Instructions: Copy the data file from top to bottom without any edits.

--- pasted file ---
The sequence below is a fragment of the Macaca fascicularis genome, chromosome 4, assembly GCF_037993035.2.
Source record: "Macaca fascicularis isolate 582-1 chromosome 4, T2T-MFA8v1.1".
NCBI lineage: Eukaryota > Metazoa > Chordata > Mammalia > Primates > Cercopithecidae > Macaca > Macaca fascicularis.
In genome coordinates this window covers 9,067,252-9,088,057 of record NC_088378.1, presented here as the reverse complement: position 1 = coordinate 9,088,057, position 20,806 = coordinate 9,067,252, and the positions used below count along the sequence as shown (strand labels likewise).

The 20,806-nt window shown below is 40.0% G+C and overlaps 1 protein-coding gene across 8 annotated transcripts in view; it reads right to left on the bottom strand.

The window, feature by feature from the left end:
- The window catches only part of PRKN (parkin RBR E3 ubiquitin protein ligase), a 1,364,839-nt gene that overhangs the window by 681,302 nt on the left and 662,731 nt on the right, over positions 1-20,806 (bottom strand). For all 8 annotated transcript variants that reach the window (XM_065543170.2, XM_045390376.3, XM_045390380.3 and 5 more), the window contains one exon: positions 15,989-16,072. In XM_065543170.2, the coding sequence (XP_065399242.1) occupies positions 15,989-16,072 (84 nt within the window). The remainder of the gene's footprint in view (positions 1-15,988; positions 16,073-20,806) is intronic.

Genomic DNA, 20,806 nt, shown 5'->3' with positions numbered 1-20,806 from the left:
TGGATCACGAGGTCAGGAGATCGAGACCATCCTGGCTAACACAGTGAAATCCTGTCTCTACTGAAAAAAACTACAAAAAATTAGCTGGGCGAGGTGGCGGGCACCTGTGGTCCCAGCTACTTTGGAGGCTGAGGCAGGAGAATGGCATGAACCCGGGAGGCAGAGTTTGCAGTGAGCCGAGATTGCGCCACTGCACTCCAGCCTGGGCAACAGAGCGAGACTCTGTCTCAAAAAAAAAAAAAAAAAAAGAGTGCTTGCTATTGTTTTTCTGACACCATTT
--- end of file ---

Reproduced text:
The sequence below is a fragment of the Macaca fascicularis genome, chromosome 4, assembly GCF_037993035.2.
Source record: "Macaca fascicularis isolate 582-1 chromosome 4, T2T-MFA8v1.1".
NCBI lineage: Eukaryota > Metazoa > Chordata > Mammalia > Primates > Cercopithecidae > Macaca > Macaca fascicularis.
In genome coordinates this window covers 9,067,252-9,088,057 of record NC_088378.1, presented here as the reverse complement: position 1 = coordinate 9,088,057, position 20,806 = coordinate 9,067,252, and the positions used below count along the sequence as shown (strand labels likewise).

The 20,806-nt window shown below is 40.0% G+C and overlaps 1 protein-coding gene across 8 annotated transcripts in view; it reads right to left on the bottom strand.

The window, feature by feature from the left end:
- The window catches only part of PRKN (parkin RBR E3 ubiquitin protein ligase), a 1,364,839-nt gene that overhangs the window by 681,302 nt on the left and 662,731 nt on the right, over positions 1-20,806 (bottom strand). For all 8 annotated transcript variants that reach the window (XM_065543170.2, XM_045390376.3, XM_045390380.3 and 5 more), the window contains one exon: positions 15,989-16,072. In XM_065543170.2, the coding sequence (XP_065399242.1) occupies positions 15,989-16,072 (84 nt within the window). The remainder of the gene's footprint in view (positions 1-15,988; positions 16,073-20,806) is intronic.

Genomic DNA, 20,806 nt, shown 5'->3' with positions numbered 1-20,806 from the left:
TGGATCACGAGGTCAGGAGATCGAGACCATCCTGGCTAACACAGTGAAATCCTGTCTCTACTGAAAAAAACTACAAAAAATTAGCTGGGCGAGGTGGCGGGCACCTGTGGTCCCAGCTACTTTGGAGGCTGAGGCAGGAGAATGGCATGAACCCGGGAGGCAGAGTTTGCAGTGAGCCGAGATTGCGCCACTGCACTCCAGCCTGGGCAACAGAGCGAGACTCTGTCTCAAAAAAAAAAAAAAAAAAAGAGTGCTTGCTATTGTTTTTCTGACACCATTT